2. Reinstate the Gift Tax or Add Back the Value of Taxable Gifts. … The "preferred" option is for New York to reinstate a gift tax, which would subject gifts above a certain threshold to tax at rates comparable to the New York estate tax rates. Alternatively, the Commission suggested that New York require estates to add back the value of any gifts above a certain threshold before determining the value of an estate…
  3. Repeal the Generation-Skipping Transfer Tax. … The Tax Reform and Fairness Commission advised that because the federal GST tax operates with the same purpose [as New York State’s GST], the state GST tax is not necessary…
  4. Close the Resident Trust Loophole. This recommendation is aimed at a particular income tax loophole that utilizes certain trusts, transfers to which are treated as incomplete gifts for federal gift tax purposes (and thus are not subject to federal gift tax) but as completed transfers for federal income tax purposes. These trusts are commonly known as Delaware Incomplete Non-Grantor Trusts ("DING trusts")… [T]o address the resident trust loophole[,… the first [altenative] is to treat the trust as a grantor trust for New York income tax purposes and thereby subject the settlor of the trust to tax on the trust's income. The second proposal adopts California's approach which provides for the taxation of distributions of accumulated income to resident beneficiaries by trusts not subject to California tax (the "California throwback rule").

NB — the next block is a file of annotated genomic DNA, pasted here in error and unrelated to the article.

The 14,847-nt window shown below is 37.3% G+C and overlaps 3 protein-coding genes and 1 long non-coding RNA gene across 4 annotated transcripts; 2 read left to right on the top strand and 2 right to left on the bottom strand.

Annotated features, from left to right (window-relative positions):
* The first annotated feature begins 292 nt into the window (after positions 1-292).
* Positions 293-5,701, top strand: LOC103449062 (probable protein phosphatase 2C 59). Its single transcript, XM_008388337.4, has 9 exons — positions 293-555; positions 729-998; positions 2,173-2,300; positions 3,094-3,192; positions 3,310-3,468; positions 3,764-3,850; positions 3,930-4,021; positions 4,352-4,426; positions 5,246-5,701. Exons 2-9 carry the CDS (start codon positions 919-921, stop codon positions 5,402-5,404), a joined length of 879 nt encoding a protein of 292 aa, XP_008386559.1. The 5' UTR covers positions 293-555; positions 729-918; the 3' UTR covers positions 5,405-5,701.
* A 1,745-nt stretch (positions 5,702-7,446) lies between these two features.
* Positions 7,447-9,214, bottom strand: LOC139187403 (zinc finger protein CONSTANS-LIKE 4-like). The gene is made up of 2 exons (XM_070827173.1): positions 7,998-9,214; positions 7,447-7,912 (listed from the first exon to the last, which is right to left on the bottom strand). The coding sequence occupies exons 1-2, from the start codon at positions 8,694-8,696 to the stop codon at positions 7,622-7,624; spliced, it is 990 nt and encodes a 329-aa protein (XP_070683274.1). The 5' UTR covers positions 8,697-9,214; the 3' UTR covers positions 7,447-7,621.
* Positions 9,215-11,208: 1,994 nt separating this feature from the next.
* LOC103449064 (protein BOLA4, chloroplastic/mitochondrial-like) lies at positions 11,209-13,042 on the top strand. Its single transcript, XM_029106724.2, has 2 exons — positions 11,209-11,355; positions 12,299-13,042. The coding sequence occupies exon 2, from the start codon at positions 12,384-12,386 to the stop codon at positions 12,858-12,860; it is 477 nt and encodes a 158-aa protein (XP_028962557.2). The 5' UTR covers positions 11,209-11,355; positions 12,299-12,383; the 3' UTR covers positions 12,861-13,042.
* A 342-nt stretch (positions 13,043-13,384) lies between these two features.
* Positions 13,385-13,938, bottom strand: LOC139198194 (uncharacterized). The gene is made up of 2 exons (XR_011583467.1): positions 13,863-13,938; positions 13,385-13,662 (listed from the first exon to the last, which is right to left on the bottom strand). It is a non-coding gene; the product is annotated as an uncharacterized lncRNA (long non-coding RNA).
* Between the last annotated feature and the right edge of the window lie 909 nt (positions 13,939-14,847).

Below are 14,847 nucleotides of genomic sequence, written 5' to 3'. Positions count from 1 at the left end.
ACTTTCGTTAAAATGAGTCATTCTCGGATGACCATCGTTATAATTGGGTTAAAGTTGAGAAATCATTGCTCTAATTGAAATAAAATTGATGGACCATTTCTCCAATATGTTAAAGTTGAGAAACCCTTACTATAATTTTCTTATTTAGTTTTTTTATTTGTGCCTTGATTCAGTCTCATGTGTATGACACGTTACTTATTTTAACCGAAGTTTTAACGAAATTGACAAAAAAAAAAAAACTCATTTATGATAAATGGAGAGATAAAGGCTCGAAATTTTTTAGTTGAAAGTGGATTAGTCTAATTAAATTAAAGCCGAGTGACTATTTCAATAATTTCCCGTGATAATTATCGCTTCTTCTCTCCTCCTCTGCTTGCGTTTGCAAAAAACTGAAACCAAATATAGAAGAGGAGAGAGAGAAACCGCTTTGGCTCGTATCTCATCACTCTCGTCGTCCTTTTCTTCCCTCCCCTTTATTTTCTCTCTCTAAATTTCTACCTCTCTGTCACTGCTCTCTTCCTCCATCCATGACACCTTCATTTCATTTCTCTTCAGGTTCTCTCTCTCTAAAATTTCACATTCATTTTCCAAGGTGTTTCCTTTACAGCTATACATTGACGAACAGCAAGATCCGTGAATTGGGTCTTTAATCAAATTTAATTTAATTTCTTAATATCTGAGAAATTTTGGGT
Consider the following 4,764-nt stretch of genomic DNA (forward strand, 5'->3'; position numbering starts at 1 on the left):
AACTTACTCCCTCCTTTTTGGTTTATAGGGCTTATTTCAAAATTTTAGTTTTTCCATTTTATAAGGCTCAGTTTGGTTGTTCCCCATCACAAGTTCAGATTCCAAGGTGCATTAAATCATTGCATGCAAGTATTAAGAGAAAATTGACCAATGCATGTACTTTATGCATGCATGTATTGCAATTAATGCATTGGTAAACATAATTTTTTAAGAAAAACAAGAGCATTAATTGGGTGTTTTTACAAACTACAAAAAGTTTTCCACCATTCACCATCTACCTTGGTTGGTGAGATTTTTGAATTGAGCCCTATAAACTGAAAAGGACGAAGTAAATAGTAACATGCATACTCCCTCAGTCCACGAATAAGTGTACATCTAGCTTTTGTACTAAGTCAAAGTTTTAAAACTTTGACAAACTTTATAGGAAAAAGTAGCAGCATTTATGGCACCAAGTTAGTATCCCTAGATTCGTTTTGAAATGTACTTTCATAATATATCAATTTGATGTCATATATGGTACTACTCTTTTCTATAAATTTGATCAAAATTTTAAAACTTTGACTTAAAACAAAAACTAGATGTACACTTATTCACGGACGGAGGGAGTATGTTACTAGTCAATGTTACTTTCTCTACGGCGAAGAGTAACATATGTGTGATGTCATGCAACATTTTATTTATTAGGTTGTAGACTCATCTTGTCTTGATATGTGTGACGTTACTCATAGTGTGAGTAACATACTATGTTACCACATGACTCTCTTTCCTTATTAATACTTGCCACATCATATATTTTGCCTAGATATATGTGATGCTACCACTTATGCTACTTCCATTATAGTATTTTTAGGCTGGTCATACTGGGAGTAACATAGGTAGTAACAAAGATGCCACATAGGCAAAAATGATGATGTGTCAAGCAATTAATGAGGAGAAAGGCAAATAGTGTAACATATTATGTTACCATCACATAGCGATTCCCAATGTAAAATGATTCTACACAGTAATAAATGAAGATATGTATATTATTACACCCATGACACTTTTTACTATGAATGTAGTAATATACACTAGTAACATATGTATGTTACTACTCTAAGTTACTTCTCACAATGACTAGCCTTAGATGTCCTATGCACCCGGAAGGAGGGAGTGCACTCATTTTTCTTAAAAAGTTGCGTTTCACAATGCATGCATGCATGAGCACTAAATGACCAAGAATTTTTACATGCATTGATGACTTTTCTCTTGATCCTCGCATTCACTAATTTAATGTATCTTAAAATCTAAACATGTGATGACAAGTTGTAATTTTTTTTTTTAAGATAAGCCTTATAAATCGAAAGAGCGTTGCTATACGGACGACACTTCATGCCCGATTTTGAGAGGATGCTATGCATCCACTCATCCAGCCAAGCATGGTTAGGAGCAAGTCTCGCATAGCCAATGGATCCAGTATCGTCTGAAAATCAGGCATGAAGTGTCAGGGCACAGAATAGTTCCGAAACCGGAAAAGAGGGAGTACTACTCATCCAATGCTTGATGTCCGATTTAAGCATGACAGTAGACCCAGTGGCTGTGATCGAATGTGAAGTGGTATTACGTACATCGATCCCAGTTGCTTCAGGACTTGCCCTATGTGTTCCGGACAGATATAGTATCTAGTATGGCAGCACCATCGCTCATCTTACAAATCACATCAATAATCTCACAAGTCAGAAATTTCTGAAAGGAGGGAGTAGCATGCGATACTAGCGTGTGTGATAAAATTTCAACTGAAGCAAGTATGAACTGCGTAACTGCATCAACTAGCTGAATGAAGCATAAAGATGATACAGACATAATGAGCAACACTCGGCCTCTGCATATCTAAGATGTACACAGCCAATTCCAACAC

New York State Tax Relief Commission Final Report Recommendations

In October 2013, Governor Cuomo formed the New York State Tax Relief Commission (the "Tax Relief Commission") to collaborate with the Tax Reform and Fairness Commission and identify ways to reduce the State's property and business taxes in order to provide relief to New York's homeowners and businesses.